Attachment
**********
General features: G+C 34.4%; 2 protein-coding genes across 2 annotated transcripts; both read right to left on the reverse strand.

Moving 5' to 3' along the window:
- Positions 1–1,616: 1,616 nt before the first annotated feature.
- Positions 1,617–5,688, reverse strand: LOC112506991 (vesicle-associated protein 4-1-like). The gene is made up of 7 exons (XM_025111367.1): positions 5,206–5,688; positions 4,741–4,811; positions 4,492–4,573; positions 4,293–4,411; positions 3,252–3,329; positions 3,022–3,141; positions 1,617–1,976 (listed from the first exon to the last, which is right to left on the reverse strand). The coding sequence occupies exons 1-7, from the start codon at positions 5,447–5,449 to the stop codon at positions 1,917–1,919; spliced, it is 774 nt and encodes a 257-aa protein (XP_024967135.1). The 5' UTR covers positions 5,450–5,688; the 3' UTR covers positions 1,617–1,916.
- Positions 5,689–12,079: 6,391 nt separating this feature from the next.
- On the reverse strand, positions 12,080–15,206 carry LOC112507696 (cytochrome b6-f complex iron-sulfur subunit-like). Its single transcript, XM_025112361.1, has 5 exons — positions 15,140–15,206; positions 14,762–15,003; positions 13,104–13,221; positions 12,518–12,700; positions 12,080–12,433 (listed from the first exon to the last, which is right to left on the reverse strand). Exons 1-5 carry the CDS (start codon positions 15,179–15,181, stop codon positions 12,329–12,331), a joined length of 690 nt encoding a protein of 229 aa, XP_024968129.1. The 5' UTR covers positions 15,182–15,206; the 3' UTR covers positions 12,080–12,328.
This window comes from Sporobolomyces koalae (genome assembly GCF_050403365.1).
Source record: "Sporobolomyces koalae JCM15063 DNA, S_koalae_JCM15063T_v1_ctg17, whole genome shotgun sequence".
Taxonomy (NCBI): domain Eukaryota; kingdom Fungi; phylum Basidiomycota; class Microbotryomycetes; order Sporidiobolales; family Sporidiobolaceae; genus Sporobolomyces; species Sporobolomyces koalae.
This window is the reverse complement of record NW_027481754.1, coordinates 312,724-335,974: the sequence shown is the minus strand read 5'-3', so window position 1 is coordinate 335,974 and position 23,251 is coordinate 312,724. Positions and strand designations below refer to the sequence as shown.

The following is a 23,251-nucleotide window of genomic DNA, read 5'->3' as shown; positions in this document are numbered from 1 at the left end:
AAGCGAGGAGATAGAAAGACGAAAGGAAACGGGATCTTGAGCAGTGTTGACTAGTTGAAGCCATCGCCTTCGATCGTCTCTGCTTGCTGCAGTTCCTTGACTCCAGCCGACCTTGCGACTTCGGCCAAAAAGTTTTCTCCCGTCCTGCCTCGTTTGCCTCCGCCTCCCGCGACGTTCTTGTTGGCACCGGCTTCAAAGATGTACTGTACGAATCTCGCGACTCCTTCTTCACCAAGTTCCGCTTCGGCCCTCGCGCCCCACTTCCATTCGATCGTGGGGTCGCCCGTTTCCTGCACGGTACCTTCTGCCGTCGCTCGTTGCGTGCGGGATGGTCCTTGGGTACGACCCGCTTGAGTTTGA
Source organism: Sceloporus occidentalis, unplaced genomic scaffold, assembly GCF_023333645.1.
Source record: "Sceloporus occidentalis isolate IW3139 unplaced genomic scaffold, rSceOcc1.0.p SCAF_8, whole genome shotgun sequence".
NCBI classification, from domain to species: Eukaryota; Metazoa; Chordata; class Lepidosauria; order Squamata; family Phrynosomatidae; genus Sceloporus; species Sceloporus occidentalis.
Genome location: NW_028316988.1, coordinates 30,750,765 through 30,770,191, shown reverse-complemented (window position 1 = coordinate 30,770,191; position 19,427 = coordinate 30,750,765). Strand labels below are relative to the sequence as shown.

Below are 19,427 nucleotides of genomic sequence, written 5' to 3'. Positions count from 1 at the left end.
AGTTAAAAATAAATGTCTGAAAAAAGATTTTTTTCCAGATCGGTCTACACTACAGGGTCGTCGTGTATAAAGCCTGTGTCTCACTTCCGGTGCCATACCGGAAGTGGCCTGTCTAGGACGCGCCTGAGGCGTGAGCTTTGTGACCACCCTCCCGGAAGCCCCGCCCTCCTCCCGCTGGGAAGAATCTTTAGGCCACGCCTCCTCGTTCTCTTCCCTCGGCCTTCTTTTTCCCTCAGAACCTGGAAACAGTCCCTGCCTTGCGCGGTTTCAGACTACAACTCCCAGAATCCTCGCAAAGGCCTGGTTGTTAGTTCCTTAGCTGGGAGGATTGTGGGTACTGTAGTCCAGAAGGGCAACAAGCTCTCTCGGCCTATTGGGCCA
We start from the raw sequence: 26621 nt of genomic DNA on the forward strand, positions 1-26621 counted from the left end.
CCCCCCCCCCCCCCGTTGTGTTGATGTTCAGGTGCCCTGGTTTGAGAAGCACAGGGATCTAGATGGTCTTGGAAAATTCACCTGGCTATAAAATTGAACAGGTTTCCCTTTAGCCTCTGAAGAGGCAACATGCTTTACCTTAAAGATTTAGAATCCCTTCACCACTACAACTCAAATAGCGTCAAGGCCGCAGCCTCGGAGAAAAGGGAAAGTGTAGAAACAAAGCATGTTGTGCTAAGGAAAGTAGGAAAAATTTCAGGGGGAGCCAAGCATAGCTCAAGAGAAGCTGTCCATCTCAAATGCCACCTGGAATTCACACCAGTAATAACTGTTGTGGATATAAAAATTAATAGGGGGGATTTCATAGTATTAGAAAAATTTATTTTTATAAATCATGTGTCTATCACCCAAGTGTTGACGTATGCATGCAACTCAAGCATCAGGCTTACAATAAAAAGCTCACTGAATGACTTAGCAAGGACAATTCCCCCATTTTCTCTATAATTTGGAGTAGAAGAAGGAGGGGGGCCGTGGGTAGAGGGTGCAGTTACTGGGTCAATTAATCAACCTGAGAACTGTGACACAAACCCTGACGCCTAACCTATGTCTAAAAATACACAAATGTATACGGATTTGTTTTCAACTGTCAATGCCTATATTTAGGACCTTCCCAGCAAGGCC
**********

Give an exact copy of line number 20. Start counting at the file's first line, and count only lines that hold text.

CCCCCCCCCCCCCCGTTGTGTTGATGTTCAGGTGCCCTGGTTTGAGAAGCACAGGGATCTAGATGGTCTTGGAAAATTCACCTGGCTATAAAATTGAACAGGTTTCCCTTTAGCCTCTGAAGAGGCAACATGCTTTACCTTAAAGATTTAGAATCCCTTCACCACTACAACTCAAATAGCGTCAAGGCCGCAGCCTCGGAGAAAAGGGAAAGTGTAGAAACAAAGCATGTTGTGCTAAGGAAAGTAGGAAAAATTTCAGGGGGAGCCAAGCATAGCTCAAGAGAAGCTGTCCATCTCAAATGCCACCTGGAATTCACACCAGTAATAACTGTTGTGGATATAAAAATTAATAGGGGGGATTTCATAGTATTAGAAAAATTTATTTTTATAAATCATGTGTCTATCACCCAAGTGTTGACGTATGCATGCAACTCAAGCATCAGGCTTACAATAAAAAGCTCACTGAATGACTTAGCAAGGACAATTCCCCCATTTTCTCTATAATTTGGAGTAGAAGAAGGAGGGGGGCCGTGGGTAGAGGGTGCAGTTACTGGGTCAATTAATCAACCTGAGAACTGTGACACAAACCCTGACGCCTAACCTATGTCTAAAAATACACAAATGTATACGGATTTGTTTTCAACTGTCAATGCCTATATTTAGGACCTTCCCAGCAAGGCC